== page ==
The Bombay, Baroda, and Central India Railway (BB&CI) was a company incorporated in 1855 to undertake the task of constructing a railway line between Bombay and Vadodara in India. BB&CI completed the work in 1864. The first suburban railway in India was started by BB&CI, operating between Virar and Colaba, a station in Bombay Backbay in 1867.
The Colaba-Borivali section (37.8 km) was electrified on 5 January 1928 on the 1.5 kV DC system. The two tracks between Colaba and Grant Road stations were electrified, while four tracks between Grant Road and Bandra railway stations were electrified. Only two suburban tracks between Bandra and Borivli were electrified in 1928, two main tracks were left for the steam locomotives. In 1933, Colaba station and two electrified tracks between Colaba and Churchgate railway stations were dismantled. In 1936, electrification was extended to the two main tracks between Bandra and Borivali stations, left earlier and the two main tracks between Borivali and Virar stations were also electrified, resulting in completion of the electrification of the Churchgate-Virar section.
In year 1949, after independence of India, Gaekwar's Baroda State Railway was merged in to Bombay, Baroda and Central India Railway by Government of India.
Around 1910, Bagol initially was the only Railway station on proposed Udaipur–Phulad Railway line by Bombay, Baroda and Central India Railway (BB&CI). Unfortunately due to some Government planning the work of extending the railway line via Bagol was stopped, though the railway building still exists in Bagol which is now under Forest Department.
On 5 November 1951 the Bombay, Baroda, and Central India Railway was merged with the Saurashtra Railway, Rajputana Railway, Jaipur Railway and Cutch State Railway to give rise to the Western Railway.
- ^ Rao, M.A. (1988). Indian Railways, New Delhi: National Book Trust, pp.150-1
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Times of India
Times of India
Mon, 27 Oct 2014 16:11:27 -0700
A Parsi battalion worked alongside troops of Parsi Boy Scouts and Girl Guides to control the crowd, and the Bombay, Baroda, and Central India Railway (BB&CI) arranged to run "six special trains" to ferry the visitors to Salsette. The ceremony concluded ...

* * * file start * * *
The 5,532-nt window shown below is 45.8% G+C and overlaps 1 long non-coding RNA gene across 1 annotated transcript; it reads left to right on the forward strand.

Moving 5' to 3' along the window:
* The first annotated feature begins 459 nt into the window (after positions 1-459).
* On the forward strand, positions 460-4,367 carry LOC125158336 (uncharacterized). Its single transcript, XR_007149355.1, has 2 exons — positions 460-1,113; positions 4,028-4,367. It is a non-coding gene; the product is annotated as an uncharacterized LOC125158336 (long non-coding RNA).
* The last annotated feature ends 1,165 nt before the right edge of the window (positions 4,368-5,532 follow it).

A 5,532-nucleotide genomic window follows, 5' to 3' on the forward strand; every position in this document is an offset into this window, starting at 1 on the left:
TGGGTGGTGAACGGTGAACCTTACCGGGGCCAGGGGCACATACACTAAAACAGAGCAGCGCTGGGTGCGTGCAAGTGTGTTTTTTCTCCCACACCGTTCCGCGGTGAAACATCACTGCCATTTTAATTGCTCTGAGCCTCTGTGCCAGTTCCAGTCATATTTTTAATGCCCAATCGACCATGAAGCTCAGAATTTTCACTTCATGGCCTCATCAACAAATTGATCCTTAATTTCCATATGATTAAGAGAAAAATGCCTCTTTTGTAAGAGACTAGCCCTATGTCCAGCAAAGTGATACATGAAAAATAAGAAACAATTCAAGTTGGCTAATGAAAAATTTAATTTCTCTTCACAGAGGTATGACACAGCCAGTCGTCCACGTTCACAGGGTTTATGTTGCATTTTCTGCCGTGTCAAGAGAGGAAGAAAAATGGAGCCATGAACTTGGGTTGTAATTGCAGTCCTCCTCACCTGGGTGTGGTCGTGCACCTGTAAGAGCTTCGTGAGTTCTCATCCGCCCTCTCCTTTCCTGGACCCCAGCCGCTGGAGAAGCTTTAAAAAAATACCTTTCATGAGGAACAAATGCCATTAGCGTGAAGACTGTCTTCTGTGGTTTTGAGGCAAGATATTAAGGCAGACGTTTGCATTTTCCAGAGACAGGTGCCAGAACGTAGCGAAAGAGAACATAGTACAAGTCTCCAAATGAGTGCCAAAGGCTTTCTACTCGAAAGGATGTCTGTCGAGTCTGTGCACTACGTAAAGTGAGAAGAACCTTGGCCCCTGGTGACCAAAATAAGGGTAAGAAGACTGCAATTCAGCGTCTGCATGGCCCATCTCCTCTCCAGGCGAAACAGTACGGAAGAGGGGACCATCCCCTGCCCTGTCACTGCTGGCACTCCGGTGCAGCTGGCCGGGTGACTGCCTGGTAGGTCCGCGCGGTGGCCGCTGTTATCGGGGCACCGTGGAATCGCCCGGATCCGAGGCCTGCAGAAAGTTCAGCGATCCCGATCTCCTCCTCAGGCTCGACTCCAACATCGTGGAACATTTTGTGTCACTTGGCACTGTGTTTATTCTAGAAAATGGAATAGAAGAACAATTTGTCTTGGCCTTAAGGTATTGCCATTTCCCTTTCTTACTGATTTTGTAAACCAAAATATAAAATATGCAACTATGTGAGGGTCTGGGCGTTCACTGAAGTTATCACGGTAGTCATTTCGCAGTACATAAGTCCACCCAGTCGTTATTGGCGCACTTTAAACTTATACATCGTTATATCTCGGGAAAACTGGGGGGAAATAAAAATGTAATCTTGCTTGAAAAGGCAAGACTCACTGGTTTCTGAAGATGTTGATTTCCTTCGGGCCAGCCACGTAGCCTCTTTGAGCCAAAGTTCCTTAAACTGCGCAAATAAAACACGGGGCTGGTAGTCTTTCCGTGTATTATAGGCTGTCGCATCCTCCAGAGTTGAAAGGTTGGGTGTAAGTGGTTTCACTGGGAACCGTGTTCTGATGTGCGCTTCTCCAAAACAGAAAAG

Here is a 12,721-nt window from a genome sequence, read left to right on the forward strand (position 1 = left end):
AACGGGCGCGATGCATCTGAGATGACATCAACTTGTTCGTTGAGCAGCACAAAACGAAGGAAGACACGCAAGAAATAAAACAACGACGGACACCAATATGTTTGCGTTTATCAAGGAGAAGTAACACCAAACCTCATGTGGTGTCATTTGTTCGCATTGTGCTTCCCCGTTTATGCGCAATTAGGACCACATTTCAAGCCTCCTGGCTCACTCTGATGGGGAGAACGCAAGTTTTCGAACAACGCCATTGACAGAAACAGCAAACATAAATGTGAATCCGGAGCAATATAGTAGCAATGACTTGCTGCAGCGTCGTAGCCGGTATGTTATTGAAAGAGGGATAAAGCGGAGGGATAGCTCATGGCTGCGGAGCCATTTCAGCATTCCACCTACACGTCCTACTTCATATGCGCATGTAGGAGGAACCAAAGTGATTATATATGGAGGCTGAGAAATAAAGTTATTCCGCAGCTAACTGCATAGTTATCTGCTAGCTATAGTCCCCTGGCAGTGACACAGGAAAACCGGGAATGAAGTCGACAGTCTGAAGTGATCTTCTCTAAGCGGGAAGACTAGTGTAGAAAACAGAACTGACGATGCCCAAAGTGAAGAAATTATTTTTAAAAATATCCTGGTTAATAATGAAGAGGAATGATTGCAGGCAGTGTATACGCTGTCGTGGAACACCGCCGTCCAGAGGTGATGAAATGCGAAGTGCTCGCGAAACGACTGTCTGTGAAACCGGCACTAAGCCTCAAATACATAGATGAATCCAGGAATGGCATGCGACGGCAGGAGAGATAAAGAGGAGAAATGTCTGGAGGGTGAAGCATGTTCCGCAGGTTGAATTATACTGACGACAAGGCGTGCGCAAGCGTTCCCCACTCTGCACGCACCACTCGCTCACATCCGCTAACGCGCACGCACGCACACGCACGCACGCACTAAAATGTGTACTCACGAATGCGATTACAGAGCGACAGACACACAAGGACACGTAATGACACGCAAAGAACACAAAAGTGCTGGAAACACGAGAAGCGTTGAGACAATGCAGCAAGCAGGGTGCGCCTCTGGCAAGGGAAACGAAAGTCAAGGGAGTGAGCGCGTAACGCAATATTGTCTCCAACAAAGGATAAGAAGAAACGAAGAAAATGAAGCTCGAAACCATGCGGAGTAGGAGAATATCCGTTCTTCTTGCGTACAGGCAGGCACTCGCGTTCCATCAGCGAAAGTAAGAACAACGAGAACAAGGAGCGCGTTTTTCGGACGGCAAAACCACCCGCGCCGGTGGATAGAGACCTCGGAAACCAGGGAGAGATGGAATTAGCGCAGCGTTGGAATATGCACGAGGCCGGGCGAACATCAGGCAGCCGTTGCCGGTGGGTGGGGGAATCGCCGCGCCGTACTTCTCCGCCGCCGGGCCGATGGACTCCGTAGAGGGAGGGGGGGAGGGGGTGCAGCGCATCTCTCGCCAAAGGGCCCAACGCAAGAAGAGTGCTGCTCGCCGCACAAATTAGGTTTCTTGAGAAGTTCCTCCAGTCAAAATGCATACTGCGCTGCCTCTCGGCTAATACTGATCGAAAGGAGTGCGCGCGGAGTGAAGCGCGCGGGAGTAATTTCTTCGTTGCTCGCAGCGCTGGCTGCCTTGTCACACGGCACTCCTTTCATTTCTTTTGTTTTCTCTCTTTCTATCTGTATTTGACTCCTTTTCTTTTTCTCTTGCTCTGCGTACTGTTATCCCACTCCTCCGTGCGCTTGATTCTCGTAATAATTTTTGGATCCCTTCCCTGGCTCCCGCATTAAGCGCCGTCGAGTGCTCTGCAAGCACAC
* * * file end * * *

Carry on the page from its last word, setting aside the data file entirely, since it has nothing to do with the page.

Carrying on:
Sat, 01 Mar 2014 19:12:55 -0800
First was CR — then called Great Indian Peninsula Railway — 1925, followed by Western Railway (then Bombay, Baroda and Central India Railway) in 1928. Post electronisation, station masters or TCs made announcements over microphones. Brownson ...
Daily News & Analysis
Daily News & Analysis
Mon, 18 Nov 2013 21:44:24 -0800
The western line was called the Bombay Baroda and Central India Railway (BB&CI) which was set up in 1855. First, construction was started on a 29-mile broad gauge stretch from Utran to Ankleshwar. This was subsequently extended to Bombay by 1864, ...
Hindu Business Line
Thu, 28 Nov 2013 08:13:08 -0800
Eleven years after the first train chugged between Boribunder (Mumbai CST) and Tannah (Thane) on April 16, 1853, another railway system, the Bombay Baroda and Central India Railway (BB&CI) connected Grant Road in Mumbai to Bulsar (Valsad in ...
Daily News & Analysis (blog)
Mon, 15 Apr 2013 13:42:03 -0700
Between 1854 and 1860, India had eight railway companies – Eastern India Railway, Great India Peninsula Company, Madras Railway, Bombay Baroda and Central India Railway, Scindia Railway, Eastern Bengal Eastern Railway and Calcutta and South ...
Sun, 24 Nov 2013 22:11:15 -0800
WR was known as the Bombay Baroda and Central India Railway (BB&CI) at the time, and got its current name in 1951. The photographs serve as a chronicle of the railway's history — from the time the British brought the early steam engines by sea to the ...
Tue, 16 Apr 2013 02:04:58 -0700
April 16, 2013 marks the 160th anniversary of India's first passenger train journey in which 400 invited passengers travelled in 14 carriages on a 57 minute journey from Bori Bunder in Bombay (now Mumbai) to Thane. Since that first journey in 1853 ...
Daily News & Analysis
Mon, 28 Jan 2013 19:01:58 -0800
Archives show that the Bombay Baroda and Central India Railway, now called as Western Railway, had two battery-powered shunters for use in yards at Bombay. There were only two of this class and they were imported from England in 1927. These were ...
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